[opendtv] Re: NTSC Cutoff Date

  • From: "John Willkie" <johnwillkie@xxxxxxxxxx>
  • To: <opendtv@xxxxxxxxxxxxx>
  • Date: Thu, 15 Jul 2004 12:10:44 +0100

You talk to broadcasters, yeah, right.  Let me put it to you plainly.  The
largest market in the U.S. with the highest degree of cable penetration --
for more than 25 years -- has been San Diego, CA.  Period.

In this market, more than 15% of broadcast viewership -- by Nielsen
numbers -- is direct via off-the air reception, even though about 9% of the
TV homes lack cable or satellite.  Of course, San Diego has extensive out of
market viewership, since Tijuana is just across the border and technically
not the same viewership market, although much buying in San Diego comes from
sur de linea/frontera.

So, I'm either lying about San Diego's cable penetration, or you're lying
about either talking to broadcasters or, they are in VERY small markets.
Speaking of less desirable viewers.

It's fair to say that OTA viewers are less desirable economically than cable
viewers, but that analysis does not go far enough.  The HU broadcast
stations in cable households at any time of the day hovers around 50% of the
viewership of broadcast stations in broadcast only homes.  Also, as ANY
in virtually EVERY MARKET, people in broadcast homes watch 25% or more TV
than those in cable homes.  And, they don't watch a second of cable.

And, what broadcasters tell you about desirability of the viewers is not
borne out by what it advertised on TV and cable.  The old "spot TV" market
where package goods (Kaopectate, etc) supported local TV is gone; those
advertisers have gone to national cable spots on obscure, female-oriented
networks.  While there is significant advertising of large capital goods
(like cars) on local and national cable, network and TV dominates this

I could go on -- it looks like I will be shortly starting work on a
"feasibility study" for a "performance-based" advertiser interested in
developing something quite new in that field -- but I can be continually
amazed by the lack of understanding of TV and advertising.

John Willkie, the jw that watches TV content and commercials in the same

-----Original Message-----
From: opendtv-bounce@xxxxxxxxxxxxx
[mailto:opendtv-bounce@xxxxxxxxxxxxx]On Behalf Of Bob Miller
Sent: Thursday, July 15, 2004 6:33 PM
To: opendtv@xxxxxxxxxxxxx
Subject: [opendtv] Re: NTSC Cutoff Date

GerryK wrote:

>Here are two more perspectives on the same question about
>shutting of analog NTSC transmitters -
>1 - public safety concerns might be raised -
>in places like Iowa and Nebraska, the rural farming communities
>rely on their analog NTSC broadcasts to provide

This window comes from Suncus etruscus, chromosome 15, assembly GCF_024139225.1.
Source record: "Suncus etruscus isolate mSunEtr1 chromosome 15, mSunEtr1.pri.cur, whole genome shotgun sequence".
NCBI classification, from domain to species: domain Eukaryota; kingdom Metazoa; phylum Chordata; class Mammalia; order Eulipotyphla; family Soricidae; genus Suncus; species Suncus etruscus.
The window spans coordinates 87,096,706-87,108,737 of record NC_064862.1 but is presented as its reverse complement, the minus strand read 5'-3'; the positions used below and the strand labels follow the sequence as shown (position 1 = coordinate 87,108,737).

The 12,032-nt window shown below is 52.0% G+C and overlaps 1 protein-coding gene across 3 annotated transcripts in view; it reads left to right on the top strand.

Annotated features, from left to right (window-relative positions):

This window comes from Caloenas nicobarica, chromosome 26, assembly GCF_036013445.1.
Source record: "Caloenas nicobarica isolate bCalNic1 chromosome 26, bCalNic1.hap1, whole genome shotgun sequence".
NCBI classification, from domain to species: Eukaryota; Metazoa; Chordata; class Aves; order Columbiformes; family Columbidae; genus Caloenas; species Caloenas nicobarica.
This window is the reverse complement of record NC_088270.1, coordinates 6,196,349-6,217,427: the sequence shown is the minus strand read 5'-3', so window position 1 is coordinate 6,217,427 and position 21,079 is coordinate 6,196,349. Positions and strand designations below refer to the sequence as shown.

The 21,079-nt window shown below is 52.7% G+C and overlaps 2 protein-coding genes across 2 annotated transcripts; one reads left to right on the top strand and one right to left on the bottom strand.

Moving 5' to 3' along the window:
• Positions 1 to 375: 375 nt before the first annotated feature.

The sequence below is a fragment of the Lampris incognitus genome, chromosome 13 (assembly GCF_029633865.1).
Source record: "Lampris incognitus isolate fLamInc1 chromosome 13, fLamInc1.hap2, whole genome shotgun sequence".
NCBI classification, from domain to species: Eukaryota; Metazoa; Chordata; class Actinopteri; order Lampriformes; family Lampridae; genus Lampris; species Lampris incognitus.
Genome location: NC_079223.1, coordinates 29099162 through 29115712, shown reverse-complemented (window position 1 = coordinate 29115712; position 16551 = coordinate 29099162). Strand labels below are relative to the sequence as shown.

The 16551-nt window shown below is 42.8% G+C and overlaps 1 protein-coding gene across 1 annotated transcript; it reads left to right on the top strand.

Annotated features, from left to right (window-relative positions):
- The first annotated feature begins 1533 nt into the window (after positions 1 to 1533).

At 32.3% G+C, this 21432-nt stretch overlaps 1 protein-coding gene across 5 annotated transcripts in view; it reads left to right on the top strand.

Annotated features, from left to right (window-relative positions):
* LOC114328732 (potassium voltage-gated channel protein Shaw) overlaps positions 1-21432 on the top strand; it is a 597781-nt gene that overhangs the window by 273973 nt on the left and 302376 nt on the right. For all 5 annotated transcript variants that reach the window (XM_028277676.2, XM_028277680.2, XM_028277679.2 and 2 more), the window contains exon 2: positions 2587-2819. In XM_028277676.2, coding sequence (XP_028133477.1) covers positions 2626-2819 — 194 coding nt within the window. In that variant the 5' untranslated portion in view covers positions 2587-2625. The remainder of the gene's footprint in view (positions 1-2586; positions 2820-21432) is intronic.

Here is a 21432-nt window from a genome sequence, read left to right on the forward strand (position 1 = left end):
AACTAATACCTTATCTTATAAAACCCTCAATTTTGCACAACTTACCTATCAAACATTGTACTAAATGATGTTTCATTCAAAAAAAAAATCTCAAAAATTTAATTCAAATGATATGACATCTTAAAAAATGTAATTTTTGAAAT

>long-term, continuing coverage of approach storms
>I was visiting there in June and the Omaha TV stations
>covered a tornado cell's passage for six hours, uninterrupted,
>showing the storm's progress zip code by zip code.
>The farmer's wife monitored the broadcasts, and contacted her
>husband via cell phone when the storm front started crossing the
>Missouri river into southern Iowa, and he headed the tractor in
>to the barn, and we took shelter in the storm cellar under their
>103-year-old farm house.
>If you turn off NTSC, some folks may get hurt.
>Second perspective -
>a broadcast engineer friend of mine recently took over
>the transmitter duties at his PBS station,
>because the former, full-time transmitter engineer retired.
>He asked for an increase in salary because of the new
>responsibilities. He has to manage all of the studio equipment
>and operations, and be on call for transmitter outages.
>They are installing a new, all-solid-state transmitter and have been told
>that it's so reliable there is no need for a transmitter engineer.
>The station manager told my friend that
>the transmitter wasn't that important to the station anymore,
>becuase 85% of their viewers were watching on cable.
>So next time his transmitter goes off the air during a lightning
>storm, my friend plans to echo back to the station manager
>that the transmitter isn't that important.
>he'll probably get fired, but, hey
>if station management doesn't believe the transmitter
>is that important, maybe it isn't.
>Gerry Kaufhold in Arizona
You are saying that the ATSC digital signal can't be relied upon?

Also there is another Public Safety concern. Four channels in 700 MHz
have been reserved for Public Safety and can't be used till the
transition is over. State Troupers and others have witnessed before
Congress not that people MIGHT get hurt but that people ARE being hurt
because they STILL do not have access to these channels promised long ago.

Publicly broadcasters show concern for OTA and say that it is an
important part of their customer base. In some cases it is but as your
example shows in private they are far less interested in the
demographics. Broadcasters have told me that no more than 5% of their
customers are OTA and that they represent the poorest demographic group
and the least interesting to advertisers.

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